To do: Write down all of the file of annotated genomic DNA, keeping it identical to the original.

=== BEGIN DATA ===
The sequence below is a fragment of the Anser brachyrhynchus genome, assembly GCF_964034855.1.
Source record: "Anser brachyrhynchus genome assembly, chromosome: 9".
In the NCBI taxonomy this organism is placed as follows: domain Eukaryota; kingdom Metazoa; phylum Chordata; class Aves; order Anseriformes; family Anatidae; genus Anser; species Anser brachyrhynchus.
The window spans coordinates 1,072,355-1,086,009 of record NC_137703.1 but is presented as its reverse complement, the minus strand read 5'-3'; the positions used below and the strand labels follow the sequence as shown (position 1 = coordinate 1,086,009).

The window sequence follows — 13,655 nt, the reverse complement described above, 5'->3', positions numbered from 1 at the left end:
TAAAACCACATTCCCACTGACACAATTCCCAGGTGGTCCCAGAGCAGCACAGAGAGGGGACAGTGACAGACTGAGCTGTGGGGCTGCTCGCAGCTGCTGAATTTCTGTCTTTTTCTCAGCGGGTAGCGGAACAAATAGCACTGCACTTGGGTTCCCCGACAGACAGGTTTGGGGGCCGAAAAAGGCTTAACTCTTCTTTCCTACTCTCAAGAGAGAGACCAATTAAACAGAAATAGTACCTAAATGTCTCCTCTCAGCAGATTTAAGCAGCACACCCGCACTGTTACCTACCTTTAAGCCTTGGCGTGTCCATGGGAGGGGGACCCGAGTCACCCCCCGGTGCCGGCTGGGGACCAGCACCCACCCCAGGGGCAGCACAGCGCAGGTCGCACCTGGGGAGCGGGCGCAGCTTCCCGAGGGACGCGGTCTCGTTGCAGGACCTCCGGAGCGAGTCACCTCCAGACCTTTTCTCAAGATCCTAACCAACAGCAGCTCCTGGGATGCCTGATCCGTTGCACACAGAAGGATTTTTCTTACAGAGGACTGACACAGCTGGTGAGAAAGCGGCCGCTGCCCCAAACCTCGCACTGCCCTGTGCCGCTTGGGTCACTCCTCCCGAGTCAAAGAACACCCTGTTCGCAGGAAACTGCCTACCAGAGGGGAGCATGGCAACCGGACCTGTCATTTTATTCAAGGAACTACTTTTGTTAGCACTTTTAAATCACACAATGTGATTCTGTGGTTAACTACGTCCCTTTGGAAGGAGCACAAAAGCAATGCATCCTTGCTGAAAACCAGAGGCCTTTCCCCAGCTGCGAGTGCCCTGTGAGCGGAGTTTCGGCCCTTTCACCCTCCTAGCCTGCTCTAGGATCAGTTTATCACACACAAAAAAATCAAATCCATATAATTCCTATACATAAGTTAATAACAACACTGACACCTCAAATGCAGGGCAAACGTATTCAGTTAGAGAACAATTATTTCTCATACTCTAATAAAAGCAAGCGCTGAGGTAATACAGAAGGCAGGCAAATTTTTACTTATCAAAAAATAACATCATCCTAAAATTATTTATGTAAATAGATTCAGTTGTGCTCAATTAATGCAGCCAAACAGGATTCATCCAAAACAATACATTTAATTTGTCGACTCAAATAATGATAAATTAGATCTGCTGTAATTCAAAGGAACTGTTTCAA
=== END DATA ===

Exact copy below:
The sequence below is a fragment of the Anser brachyrhynchus genome, assembly GCF_964034855.1.
Source record: "Anser brachyrhynchus genome assembly, chromosome: 9".
In the NCBI taxonomy this organism is placed as follows: domain Eukaryota; kingdom Metazoa; phylum Chordata; class Aves; order Anseriformes; family Anatidae; genus Anser; species Anser brachyrhynchus.
The window spans coordinates 1,072,355-1,086,009 of record NC_137703.1 but is presented as its reverse complement, the minus strand read 5'-3'; the positions used below and the strand labels follow the sequence as shown (position 1 = coordinate 1,086,009).

The window sequence follows — 13,655 nt, the reverse complement described above, 5'->3', positions numbered from 1 at the left end:
TAAAACCACATTCCCACTGACACAATTCCCAGGTGGTCCCAGAGCAGCACAGAGAGGGGACAGTGACAGACTGAGCTGTGGGGCTGCTCGCAGCTGCTGAATTTCTGTCTTTTTCTCAGCGGGTAGCGGAACAAATAGCACTGCACTTGGGTTCCCCGACAGACAGGTTTGGGGGCCGAAAAAGGCTTAACTCTTCTTTCCTACTCTCAAGAGAGAGACCAATTAAACAGAAATAGTACCTAAATGTCTCCTCTCAGCAGATTTAAGCAGCACACCCGCACTGTTACCTACCTTTAAGCCTTGGCGTGTCCATGGGAGGGGGACCCGAGTCACCCCCCGGTGCCGGCTGGGGACCAGCACCCACCCCAGGGGCAGCACAGCGCAGGTCGCACCTGGGGAGCGGGCGCAGCTTCCCGAGGGACGCGGTCTCGTTGCAGGACCTCCGGAGCGAGTCACCTCCAGACCTTTTCTCAAGATCCTAACCAACAGCAGCTCCTGGGATGCCTGATCCGTTGCACACAGAAGGATTTTTCTTACAGAGGACTGACACAGCTGGTGAGAAAGCGGCCGCTGCCCCAAACCTCGCACTGCCCTGTGCCGCTTGGGTCACTCCTCCCGAGTCAAAGAACACCCTGTTCGCAGGAAACTGCCTACCAGAGGGGAGCATGGCAACCGGACCTGTCATTTTATTCAAGGAACTACTTTTGTTAGCACTTTTAAATCACACAATGTGATTCTGTGGTTAACTACGTCCCTTTGGAAGGAGCACAAAAGCAATGCATCCTTGCTGAAAACCAGAGGCCTTTCCCCAGCTGCGAGTGCCCTGTGAGCGGAGTTTCGGCCCTTTCACCCTCCTAGCCTGCTCTAGGATCAGTTTATCACACACAAAAAAATCAAATCCATATAATTCCTATACATAAGTTAATAACAACACTGACACCTCAAATGCAGGGCAAACGTATTCAGTTAGAGAACAATTATTTCTCATACTCTAATAAAAGCAAGCGCTGAGGTAATACAGAAGGCAGGCAAATTTTTACTTATCAAAAAATAACATCATCCTAAAATTATTTATGTAAATAGATTCAGTTGTGCTCAATTAATGCAGCCAAACAGGATTCATCCAAAACAATACATTTAATTTGTCGACTCAAATAATGATAAATTAGATCTGCTGTAATTCAAAGGAACTGTTTCAA